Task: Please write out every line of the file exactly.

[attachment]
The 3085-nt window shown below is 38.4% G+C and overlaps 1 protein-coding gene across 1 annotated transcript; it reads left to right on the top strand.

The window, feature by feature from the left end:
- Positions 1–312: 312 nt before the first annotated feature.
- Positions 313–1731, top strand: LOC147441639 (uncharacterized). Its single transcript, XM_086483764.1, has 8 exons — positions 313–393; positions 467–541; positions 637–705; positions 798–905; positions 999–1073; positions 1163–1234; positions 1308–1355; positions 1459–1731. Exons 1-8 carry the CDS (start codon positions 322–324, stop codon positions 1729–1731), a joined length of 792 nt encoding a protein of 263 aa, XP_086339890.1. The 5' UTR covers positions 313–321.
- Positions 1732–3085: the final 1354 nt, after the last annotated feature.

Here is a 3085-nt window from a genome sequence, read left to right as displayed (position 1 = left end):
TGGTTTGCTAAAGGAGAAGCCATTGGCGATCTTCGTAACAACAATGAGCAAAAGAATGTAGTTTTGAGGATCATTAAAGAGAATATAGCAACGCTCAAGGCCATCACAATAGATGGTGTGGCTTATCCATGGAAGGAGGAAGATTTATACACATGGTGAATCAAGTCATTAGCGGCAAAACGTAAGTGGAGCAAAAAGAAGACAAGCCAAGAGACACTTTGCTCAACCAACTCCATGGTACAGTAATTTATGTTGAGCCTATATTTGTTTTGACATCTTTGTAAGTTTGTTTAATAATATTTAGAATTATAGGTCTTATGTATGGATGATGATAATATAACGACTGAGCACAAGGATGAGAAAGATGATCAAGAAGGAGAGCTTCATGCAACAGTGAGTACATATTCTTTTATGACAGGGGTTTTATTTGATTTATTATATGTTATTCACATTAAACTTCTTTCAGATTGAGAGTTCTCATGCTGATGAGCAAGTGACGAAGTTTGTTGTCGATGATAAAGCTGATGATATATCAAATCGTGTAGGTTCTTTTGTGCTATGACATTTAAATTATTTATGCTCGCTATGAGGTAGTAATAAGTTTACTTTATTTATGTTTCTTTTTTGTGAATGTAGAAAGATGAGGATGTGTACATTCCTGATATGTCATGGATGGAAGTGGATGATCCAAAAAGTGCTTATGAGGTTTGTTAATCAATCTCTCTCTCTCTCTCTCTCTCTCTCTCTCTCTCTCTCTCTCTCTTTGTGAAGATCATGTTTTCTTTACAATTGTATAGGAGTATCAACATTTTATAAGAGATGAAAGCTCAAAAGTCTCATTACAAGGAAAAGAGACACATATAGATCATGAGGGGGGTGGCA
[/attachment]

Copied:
The 3085-nt window shown below is 38.4% G+C and overlaps 1 protein-coding gene across 1 annotated transcript; it reads left to right on the top strand.

The window, feature by feature from the left end:
- Positions 1–312: 312 nt before the first annotated feature.
- Positions 313–1731, top strand: LOC147441639 (uncharacterized). Its single transcript, XM_086483764.1, has 8 exons — positions 313–393; positions 467–541; positions 637–705; positions 798–905; positions 999–1073; positions 1163–1234; positions 1308–1355; positions 1459–1731. Exons 1-8 carry the CDS (start codon positions 322–324, stop codon positions 1729–1731), a joined length of 792 nt encoding a protein of 263 aa, XP_086339890.1. The 5' UTR covers positions 313–321.
- Positions 1732–3085: the final 1354 nt, after the last annotated feature.

Here is a 3085-nt window from a genome sequence, read left to right as displayed (position 1 = left end):
TGGTTTGCTAAAGGAGAAGCCATTGGCGATCTTCGTAACAACAATGAGCAAAAGAATGTAGTTTTGAGGATCATTAAAGAGAATATAGCAACGCTCAAGGCCATCACAATAGATGGTGTGGCTTATCCATGGAAGGAGGAAGATTTATACACATGGTGAATCAAGTCATTAGCGGCAAAACGTAAGTGGAGCAAAAAGAAGACAAGCCAAGAGACACTTTGCTCAACCAACTCCATGGTACAGTAATTTATGTTGAGCCTATATTTGTTTTGACATCTTTGTAAGTTTGTTTAATAATATTTAGAATTATAGGTCTTATGTATGGATGATGATAATATAACGACTGAGCACAAGGATGAGAAAGATGATCAAGAAGGAGAGCTTCATGCAACAGTGAGTACATATTCTTTTATGACAGGGGTTTTATTTGATTTATTATATGTTATTCACATTAAACTTCTTTCAGATTGAGAGTTCTCATGCTGATGAGCAAGTGACGAAGTTTGTTGTCGATGATAAAGCTGATGATATATCAAATCGTGTAGGTTCTTTTGTGCTATGACATTTAAATTATTTATGCTCGCTATGAGGTAGTAATAAGTTTACTTTATTTATGTTTCTTTTTTGTGAATGTAGAAAGATGAGGATGTGTACATTCCTGATATGTCATGGATGGAAGTGGATGATCCAAAAAGTGCTTATGAGGTTTGTTAATCAATCTCTCTCTCTCTCTCTCTCTCTCTCTCTCTCTCTCTCTCTCTCTTTGTGAAGATCATGTTTTCTTTACAATTGTATAGGAGTATCAACATTTTATAAGAGATGAAAGCTCAAAAGTCTCATTACAAGGAAAAGAGACACATATAGATCATGAGGGGGGTGGCA